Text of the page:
For many New York residents personal bankruptcy is a necessary step in getting through difficult financial situations. Unlike foreclosure, creditor harassment and other negative events that can result when debts are neglected, taking the initiative to file for Chapter 7 or Chapter 13 bankruptcy can be a proactive move for a more secure future. Bankruptcy can provide a person with legal protections that guarantee some of his wealth will be preserved in the future.
In many bankruptcy cases individuals are allowed to protect their retirement accounts from liquidation. The idea here is that a person has had the foresight to save for the future and as such should not be penalized if that money is not accessible until well into the future. Individual Retirement Accounts, also known as IRAs, generally fall into this protected category.
Some people are fortunate enough to acquire IRAs through testamentary channels. They may receive an IRA through a parent's will or inheritance. A recent decision of the United States Supreme Court calls into question whether these inherited IRAs are also safe under federal bankruptcy laws.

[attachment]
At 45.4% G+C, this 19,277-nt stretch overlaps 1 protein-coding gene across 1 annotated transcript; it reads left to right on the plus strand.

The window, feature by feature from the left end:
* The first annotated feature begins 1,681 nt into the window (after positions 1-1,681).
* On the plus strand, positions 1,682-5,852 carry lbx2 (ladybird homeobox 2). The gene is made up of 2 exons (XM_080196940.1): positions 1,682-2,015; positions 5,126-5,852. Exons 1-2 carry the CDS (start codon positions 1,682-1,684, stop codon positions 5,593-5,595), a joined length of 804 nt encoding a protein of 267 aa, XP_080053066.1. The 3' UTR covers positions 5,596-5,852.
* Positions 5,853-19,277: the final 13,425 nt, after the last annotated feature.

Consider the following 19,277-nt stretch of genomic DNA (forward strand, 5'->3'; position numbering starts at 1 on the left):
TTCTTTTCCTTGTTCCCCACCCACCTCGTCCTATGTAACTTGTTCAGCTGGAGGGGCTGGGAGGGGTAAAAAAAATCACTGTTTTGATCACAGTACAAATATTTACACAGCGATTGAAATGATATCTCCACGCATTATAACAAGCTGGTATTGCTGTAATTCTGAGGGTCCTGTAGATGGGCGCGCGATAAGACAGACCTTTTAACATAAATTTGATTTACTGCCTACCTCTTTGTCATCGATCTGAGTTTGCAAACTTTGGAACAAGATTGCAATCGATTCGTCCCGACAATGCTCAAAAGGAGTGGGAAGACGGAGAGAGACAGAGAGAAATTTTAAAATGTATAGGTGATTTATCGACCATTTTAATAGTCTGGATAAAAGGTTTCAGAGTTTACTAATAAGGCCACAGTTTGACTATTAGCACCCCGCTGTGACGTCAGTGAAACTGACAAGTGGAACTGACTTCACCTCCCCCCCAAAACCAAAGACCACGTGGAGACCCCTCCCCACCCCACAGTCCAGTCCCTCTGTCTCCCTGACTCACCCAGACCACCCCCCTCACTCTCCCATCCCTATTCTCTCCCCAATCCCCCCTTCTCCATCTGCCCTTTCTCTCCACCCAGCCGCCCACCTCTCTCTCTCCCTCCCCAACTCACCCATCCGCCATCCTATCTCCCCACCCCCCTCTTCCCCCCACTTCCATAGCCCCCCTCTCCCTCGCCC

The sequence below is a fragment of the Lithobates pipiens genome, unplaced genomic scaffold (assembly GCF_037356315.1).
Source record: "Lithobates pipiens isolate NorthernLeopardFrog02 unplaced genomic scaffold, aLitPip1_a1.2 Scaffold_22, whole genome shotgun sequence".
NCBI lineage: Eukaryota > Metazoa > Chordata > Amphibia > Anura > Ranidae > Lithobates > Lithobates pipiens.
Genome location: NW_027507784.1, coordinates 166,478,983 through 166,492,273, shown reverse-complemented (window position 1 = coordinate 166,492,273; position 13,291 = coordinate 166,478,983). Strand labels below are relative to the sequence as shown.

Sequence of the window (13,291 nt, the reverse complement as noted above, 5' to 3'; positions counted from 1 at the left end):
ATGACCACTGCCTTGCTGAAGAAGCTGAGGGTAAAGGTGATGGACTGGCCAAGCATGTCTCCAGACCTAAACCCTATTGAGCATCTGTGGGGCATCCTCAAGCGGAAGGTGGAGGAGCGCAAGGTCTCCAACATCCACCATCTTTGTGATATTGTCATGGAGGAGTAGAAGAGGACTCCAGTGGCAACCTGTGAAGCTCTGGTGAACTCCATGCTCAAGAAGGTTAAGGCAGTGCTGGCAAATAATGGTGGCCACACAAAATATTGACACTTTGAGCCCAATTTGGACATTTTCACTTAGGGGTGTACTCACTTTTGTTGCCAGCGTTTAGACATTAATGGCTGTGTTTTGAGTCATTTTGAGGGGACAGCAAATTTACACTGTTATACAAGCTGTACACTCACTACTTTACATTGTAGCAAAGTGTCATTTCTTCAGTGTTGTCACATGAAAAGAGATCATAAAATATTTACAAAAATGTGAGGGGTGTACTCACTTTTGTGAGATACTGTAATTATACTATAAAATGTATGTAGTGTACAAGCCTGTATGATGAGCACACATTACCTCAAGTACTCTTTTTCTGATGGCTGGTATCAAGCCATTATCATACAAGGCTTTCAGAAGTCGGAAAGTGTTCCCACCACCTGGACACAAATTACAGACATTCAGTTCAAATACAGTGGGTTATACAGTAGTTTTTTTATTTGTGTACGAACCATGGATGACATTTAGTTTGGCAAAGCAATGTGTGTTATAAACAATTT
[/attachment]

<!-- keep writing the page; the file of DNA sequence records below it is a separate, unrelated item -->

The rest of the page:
In the relevant case, a woman inherited an IRA from her mother. The woman could draw upon the account without penalty regardless of her financial challenges and had collected earnings on the account. She claimed in bankruptcy that the account should be protected as it was a retirement account but the court did not agree.
The woman did not work to create the account and the funds in it were accessible to her, and therefore it was not exempt, the court reasoned. Though state laws can sometimes protect inherited IRAs in bankruptcy, this case shows that each bankruptcy case is unique and can be interpreted under the law in distinct ways.
Source: Financial Planning, "After High Court Ruling, How to Protect Clients," Ed Slott, July 22, 2014